What is government debt?


I cannot get my head around it, what is it? I have heard it is not like debt we go into, who are the government in debt to exactly? And what are the consequences of not paying said debt? Could another country claim our assets or something?

In: 3

The govt can sell stuff like bonds (and prob a bunch of other stuff I don’t know about) that they pay back with interest.

They’re in debt to holders of such assets. Could be individuals, corporations, other countries, etc. Whoever wants a “safe” investment vehicle for their money.

The consequence of not paying it back is a lack of faith in your bonds. Like if I buy bonds and the govt doesn’t pay me back with interest I’m not buying that again. And no, I can’t like claim I own the United States govt now.

Govt debt is a lot different than personal debt. For one, the govt can print money and simply pay it back whenever they feel like. And you may say “wait! Inflation”. And look, I didn’t say there’d be no consequences to that I said they could legally do it. If you printed money to pay your credit card bill you would go to jail. If you stop paying your mortgage the bank takes it back eventually.

It depends. When the currency is issued by a 3rd party (Eurozone by ECB), it works like a normal debt like any other business. The ability to repay the debt is determined by its ability to levy taxes, so the orthodoxy is that the currency issuer can pressure the government to raise taxes and reduce spending in order to keep the debt under control.

When the currency is issued by the government, it works more like a currency control which limits the amount of currency in circulation in order to keep the value of the currency in a certain range. When the government cannot pay its debt in its own currency (Argentina), what happens is that the investors sell its debt to recover some of the losses, and sell the currency because investing in that country in general becomes risky. Importing goods start to be difficult because people don’t buy the currency of the country to do business of that country.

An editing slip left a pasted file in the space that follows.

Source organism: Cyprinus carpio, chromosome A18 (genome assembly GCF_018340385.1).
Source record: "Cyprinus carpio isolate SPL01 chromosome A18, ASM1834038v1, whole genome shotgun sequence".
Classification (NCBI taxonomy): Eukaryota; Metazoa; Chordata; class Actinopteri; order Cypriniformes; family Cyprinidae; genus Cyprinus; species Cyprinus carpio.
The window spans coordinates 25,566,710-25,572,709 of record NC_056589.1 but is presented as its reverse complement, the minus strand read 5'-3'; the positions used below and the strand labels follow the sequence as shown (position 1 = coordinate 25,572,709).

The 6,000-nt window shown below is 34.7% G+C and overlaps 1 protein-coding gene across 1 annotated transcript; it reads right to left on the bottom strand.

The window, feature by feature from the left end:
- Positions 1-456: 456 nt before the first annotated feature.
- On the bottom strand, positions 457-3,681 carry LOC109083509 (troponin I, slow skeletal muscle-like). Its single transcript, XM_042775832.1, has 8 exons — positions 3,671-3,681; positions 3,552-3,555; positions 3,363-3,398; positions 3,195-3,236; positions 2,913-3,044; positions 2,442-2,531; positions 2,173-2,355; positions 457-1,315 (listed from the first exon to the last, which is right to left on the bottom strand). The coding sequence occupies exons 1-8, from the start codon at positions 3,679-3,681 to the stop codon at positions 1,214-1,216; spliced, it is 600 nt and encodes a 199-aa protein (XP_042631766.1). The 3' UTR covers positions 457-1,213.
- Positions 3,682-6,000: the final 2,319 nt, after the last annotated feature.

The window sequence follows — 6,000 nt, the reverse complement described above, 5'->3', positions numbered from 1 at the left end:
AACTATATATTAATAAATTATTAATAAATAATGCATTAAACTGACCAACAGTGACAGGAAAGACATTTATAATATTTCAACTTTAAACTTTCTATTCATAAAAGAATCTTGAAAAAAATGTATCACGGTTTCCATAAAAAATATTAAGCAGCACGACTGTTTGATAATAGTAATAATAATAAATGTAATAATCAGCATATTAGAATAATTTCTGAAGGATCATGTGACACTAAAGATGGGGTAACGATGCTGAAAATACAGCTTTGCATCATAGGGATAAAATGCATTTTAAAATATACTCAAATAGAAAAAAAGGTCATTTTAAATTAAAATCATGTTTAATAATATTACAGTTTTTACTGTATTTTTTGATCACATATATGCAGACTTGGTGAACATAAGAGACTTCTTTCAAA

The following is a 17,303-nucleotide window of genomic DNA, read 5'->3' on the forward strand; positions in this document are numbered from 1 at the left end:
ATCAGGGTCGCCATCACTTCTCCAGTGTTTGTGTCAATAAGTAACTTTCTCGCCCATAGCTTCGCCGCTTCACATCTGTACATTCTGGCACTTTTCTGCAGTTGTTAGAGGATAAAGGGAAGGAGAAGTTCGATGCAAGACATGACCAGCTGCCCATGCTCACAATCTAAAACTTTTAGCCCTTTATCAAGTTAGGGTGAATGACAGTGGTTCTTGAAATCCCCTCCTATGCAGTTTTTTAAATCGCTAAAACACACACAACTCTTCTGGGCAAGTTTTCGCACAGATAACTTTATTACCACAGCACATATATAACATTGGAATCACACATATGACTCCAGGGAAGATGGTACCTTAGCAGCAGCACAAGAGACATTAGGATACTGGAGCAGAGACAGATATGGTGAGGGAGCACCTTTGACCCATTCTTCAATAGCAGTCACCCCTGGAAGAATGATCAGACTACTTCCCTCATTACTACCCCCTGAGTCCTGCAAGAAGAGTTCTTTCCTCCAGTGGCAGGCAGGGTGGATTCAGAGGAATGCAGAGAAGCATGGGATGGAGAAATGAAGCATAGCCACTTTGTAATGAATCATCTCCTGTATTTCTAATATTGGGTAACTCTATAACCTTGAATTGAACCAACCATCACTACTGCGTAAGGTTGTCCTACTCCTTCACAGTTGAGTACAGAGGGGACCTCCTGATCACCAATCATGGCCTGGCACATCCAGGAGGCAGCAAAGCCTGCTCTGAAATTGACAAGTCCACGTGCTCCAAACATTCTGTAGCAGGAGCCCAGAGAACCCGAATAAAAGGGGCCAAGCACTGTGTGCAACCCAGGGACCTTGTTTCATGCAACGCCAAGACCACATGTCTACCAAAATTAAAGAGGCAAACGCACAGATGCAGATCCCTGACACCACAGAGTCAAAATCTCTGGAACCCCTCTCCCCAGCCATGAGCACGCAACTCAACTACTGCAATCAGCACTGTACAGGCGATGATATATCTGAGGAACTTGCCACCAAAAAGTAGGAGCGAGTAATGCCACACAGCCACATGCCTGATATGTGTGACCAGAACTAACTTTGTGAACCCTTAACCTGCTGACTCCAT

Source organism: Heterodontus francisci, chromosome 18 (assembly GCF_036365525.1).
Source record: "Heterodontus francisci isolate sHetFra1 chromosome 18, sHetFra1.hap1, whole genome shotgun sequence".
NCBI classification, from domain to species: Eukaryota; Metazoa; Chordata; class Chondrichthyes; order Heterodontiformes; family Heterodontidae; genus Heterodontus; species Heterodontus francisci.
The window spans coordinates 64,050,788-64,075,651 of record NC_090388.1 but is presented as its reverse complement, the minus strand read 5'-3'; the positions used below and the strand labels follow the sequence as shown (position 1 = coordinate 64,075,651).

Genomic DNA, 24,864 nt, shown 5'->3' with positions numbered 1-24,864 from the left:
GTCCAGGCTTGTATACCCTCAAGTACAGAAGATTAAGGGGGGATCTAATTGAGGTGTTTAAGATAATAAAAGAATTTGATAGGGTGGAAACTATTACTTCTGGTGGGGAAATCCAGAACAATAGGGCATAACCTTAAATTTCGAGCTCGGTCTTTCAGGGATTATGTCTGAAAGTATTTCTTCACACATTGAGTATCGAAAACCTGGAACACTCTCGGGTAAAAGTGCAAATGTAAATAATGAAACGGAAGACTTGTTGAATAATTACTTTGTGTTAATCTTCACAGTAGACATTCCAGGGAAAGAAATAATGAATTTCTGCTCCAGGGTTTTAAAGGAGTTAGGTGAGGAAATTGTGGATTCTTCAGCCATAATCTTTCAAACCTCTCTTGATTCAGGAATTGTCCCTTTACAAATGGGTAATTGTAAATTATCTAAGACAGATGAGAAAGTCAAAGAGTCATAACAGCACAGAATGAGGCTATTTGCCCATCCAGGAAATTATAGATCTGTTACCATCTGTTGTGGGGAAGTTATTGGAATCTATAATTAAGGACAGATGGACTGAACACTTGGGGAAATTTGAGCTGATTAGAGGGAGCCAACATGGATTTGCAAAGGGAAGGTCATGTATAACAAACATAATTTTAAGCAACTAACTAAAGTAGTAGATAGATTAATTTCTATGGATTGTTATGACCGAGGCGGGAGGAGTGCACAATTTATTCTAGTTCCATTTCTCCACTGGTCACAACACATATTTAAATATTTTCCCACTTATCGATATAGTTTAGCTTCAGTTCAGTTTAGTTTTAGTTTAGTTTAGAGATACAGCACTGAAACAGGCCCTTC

The government borrows money to fund some of its projects, particularly the budget deficit, the money it needs to spend which is higher than the money it collects in taxes.

Let’s say that the government has identified a need for a bridge over a river. People drive miles out of the way of the shortest possible route to get to an existing bridge. The area has grown and there is more traffic and it takes a lot of time. So the government can either raise taxes now for money to build the bridge (not always a popular choice) or it can “save” up money over many years and then build the bridge, or it can borrow money. The way the government borrows money is to “sell bonds” basically bits of paper for a hundred bucks that says “the government owes you this money.” The government borrows this money from you by selling you this paper and promises to pay you back with interest. It’s the government, so you can trust them. The constitution also requires that they be trusted.

So the government borrows this money, maybe a hundred million dollars, builds the bridge, so people are happy and their life improves, and you have a little piece of paper which says that in some years the government will give you that hundred dollars back plus interest. So you could have taken that money and put it in the bank, or put it in the stock market, or put it under your mattress. But you chose to loan it to the government buy buying a bond. You can keep that or you can give it to your kid, or you can cash it in and get the money with interest, or you can actually sell it to someone else who is looking to own a piece of paper saying the government will give them money plus interest.